The evolution of virulence—the degree to which a pathogen sickens, kills, or otherwise reduces its host’s fitness—depends on the biology of infection and transmission (1). A more virulent virus may be less transmissible because in killing its host, it reduces the opportunity for transmission. But virulence and transmissibility can be intrinsically linked, so that to maintain or increase infectiousness, a virus must be virulent. On page 540 of this issue, Wymant et al. (2) describe the emergence of a more virulent and transmissible variant of HIV that has spread to 102 known cases, mostly in the Netherlands, over the past decade. This finding raises questions about the selective pressures and molecular mechanisms that drive increased virulence and transmission.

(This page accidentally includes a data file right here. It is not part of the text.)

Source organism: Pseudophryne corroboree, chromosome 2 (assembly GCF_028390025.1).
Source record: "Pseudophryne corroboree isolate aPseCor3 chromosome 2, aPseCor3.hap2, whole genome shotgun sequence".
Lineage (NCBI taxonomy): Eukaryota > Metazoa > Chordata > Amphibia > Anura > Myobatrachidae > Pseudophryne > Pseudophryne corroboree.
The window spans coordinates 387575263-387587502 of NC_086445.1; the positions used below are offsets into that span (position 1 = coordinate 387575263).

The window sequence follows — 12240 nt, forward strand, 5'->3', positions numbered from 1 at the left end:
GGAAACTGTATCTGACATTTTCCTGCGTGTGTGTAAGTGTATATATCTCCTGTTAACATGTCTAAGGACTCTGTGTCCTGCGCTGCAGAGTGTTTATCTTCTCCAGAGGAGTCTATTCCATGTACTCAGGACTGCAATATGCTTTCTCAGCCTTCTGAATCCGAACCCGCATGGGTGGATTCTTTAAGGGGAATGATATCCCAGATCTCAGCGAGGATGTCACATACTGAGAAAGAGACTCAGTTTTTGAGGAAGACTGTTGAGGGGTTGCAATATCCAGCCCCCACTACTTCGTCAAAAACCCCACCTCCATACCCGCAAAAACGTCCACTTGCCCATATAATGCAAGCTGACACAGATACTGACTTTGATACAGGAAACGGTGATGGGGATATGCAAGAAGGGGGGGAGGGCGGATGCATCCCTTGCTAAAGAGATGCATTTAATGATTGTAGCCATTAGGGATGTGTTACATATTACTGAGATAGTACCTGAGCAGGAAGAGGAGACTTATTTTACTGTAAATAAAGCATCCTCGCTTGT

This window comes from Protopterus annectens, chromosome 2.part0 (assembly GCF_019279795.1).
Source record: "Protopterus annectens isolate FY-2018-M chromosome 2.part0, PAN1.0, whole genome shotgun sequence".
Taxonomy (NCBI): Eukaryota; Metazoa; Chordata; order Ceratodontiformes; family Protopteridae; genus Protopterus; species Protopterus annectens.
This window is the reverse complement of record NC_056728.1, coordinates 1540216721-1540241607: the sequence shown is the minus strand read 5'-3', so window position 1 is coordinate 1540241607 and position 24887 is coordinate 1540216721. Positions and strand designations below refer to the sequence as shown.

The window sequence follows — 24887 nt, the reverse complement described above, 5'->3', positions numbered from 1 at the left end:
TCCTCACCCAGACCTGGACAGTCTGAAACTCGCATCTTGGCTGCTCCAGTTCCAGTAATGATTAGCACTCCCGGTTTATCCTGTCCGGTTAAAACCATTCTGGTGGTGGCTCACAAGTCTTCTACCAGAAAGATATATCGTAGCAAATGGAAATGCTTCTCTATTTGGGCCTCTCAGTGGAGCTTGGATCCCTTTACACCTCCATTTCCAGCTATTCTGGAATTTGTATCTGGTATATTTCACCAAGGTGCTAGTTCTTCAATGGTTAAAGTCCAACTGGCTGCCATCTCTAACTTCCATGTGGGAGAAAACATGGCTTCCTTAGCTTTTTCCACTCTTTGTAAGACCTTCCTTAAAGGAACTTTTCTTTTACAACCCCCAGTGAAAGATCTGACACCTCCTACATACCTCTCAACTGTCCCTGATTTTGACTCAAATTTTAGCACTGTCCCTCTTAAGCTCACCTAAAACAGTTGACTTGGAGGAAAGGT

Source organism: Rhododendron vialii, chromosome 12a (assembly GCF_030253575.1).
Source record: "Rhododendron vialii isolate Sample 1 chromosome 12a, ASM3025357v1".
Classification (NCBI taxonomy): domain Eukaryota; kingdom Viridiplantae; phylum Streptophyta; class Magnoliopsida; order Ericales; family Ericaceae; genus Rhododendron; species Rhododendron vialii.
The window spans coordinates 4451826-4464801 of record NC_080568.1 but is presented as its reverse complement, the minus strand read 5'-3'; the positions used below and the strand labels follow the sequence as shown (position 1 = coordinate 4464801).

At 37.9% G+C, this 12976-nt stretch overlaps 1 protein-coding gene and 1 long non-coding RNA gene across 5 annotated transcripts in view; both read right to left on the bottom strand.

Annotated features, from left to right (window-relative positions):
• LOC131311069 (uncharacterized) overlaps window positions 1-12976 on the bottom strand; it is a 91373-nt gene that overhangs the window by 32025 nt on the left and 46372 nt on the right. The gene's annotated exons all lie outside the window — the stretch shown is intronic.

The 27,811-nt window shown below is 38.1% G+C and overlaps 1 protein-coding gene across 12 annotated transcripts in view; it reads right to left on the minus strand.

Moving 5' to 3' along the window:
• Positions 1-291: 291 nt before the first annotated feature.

Nocturnal overland migration of Common Scoters across England Oliver C. Metcalf, David Bradnum, Jamie Dunning and Alexander C. Lees
Occupancy and productivity at Merlin breeding areas in North-east Scotland in relation to land use: implications for conservation management Graham Rebecca, Brian Cosnette, Logan Steele, Alistair Duncan, Alastair Pout and Graeme Ruthven